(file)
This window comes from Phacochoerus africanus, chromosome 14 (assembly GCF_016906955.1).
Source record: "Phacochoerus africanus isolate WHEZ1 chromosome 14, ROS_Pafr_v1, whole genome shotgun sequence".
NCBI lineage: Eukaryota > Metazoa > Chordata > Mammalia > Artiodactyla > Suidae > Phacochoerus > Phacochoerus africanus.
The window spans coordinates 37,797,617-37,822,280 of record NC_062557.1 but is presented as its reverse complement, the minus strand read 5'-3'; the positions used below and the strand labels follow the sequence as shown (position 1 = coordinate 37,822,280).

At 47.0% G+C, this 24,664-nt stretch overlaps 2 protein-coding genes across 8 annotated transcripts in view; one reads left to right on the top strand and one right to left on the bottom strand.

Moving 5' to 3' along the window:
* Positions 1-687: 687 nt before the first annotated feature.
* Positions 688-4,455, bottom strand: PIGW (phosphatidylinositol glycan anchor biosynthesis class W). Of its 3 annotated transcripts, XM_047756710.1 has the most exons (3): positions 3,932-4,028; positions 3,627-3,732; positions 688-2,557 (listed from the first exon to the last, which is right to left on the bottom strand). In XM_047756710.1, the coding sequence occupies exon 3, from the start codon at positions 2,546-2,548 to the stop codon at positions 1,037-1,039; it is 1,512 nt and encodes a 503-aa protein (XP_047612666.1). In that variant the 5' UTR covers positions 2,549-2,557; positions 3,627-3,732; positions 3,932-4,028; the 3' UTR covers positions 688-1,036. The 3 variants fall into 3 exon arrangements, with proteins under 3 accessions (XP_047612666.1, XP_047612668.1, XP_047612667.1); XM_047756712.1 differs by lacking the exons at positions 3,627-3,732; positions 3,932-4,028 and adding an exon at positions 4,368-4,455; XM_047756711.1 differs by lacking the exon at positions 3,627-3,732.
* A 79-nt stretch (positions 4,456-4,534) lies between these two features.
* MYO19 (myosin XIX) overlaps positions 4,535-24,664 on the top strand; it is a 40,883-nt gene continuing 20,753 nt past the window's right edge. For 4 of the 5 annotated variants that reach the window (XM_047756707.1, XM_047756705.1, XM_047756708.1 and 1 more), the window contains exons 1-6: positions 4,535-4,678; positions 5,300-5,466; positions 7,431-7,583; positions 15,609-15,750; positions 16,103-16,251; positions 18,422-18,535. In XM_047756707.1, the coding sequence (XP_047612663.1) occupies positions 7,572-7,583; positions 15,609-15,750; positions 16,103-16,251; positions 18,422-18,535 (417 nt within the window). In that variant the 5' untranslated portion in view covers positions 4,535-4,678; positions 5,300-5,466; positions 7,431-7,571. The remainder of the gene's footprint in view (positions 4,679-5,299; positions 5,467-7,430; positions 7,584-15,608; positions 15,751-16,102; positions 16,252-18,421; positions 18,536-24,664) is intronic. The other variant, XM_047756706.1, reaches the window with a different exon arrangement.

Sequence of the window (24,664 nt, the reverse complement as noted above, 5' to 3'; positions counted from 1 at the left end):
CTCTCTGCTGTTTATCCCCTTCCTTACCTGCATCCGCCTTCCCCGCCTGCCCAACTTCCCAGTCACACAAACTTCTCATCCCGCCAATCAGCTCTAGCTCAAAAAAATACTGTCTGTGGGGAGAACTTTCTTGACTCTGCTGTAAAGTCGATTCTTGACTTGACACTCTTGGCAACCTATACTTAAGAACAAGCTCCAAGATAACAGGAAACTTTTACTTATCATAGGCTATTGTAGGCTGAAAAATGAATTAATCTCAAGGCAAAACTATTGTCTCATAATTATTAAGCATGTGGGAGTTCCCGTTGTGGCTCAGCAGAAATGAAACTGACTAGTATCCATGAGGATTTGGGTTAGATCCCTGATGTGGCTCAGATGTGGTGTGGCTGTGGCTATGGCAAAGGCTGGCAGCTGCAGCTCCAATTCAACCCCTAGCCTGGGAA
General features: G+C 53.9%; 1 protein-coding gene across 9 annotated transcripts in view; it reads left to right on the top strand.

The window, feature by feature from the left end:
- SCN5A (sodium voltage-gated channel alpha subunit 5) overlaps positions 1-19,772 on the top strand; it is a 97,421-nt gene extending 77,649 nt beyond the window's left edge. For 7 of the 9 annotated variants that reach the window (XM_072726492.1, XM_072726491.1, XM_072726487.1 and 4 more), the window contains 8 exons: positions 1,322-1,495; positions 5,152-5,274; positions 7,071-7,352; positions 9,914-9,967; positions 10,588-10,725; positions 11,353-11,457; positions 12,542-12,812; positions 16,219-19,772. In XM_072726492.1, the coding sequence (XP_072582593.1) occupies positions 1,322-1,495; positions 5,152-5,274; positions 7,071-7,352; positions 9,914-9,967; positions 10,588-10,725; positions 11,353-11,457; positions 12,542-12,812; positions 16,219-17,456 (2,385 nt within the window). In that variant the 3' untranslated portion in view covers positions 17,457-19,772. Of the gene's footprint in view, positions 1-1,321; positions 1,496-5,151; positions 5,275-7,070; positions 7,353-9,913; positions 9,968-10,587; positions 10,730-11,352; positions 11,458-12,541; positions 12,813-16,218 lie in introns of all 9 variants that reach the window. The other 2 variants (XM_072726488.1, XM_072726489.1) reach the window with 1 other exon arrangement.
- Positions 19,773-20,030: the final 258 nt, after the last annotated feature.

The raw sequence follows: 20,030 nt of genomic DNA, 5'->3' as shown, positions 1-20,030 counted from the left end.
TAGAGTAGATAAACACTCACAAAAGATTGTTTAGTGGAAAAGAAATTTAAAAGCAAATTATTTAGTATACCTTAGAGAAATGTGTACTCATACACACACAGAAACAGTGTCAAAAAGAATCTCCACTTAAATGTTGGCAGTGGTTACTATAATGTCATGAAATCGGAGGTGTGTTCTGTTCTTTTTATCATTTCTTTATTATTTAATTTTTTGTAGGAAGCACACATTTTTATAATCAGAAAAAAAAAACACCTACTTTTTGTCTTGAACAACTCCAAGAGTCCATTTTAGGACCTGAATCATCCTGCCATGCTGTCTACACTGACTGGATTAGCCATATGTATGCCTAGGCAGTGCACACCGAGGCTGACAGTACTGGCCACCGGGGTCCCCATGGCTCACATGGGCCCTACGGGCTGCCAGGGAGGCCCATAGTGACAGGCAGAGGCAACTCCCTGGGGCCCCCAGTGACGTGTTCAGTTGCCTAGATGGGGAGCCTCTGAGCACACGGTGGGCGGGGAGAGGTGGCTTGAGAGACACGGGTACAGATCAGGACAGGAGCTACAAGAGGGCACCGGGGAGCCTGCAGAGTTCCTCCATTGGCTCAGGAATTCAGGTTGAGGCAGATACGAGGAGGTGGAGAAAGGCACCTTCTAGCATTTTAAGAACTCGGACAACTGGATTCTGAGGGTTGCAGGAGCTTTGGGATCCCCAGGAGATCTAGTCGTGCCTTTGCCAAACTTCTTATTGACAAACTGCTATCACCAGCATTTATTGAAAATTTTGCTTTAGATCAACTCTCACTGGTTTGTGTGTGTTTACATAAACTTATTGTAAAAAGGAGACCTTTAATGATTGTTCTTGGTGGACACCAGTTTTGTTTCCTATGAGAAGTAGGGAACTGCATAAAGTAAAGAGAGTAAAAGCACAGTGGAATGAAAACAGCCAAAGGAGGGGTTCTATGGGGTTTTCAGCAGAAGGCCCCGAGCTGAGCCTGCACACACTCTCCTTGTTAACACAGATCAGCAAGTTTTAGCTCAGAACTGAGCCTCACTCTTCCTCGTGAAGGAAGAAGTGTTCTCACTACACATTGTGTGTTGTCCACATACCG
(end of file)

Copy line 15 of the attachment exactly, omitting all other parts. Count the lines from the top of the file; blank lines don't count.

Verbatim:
- SCN5A (sodium voltage-gated channel alpha subunit 5) overlaps positions 1-19,772 on the top strand; it is a 97,421-nt gene extending 77,649 nt beyond the window's left edge. For 7 of the 9 annotated variants that reach the window (XM_072726492.1, XM_072726491.1, XM_072726487.1 and 4 more), the window contains 8 exons: positions 1,322-1,495; positions 5,152-5,274; positions 7,071-7,352; positions 9,914-9,967; positions 10,588-10,725; positions 11,353-11,457; positions 12,542-12,812; positions 16,219-19,772. In XM_072726492.1, the coding sequence (XP_072582593.1) occupies positions 1,322-1,495; positions 5,152-5,274; positions 7,071-7,352; positions 9,914-9,967; positions 10,588-10,725; positions 11,353-11,457; positions 12,542-12,812; positions 16,219-17,456 (2,385 nt within the window). In that variant the 3' untranslated portion in view covers positions 17,457-19,772. Of the gene's footprint in view, positions 1-1,321; positions 1,496-5,151; positions 5,275-7,070; positions 7,353-9,913; positions 9,968-10,587; positions 10,730-11,352; positions 11,458-12,541; positions 12,813-16,218 lie in introns of all 9 variants that reach the window. The other 2 variants (XM_072726488.1, XM_072726489.1) reach the window with 1 other exon arrangement.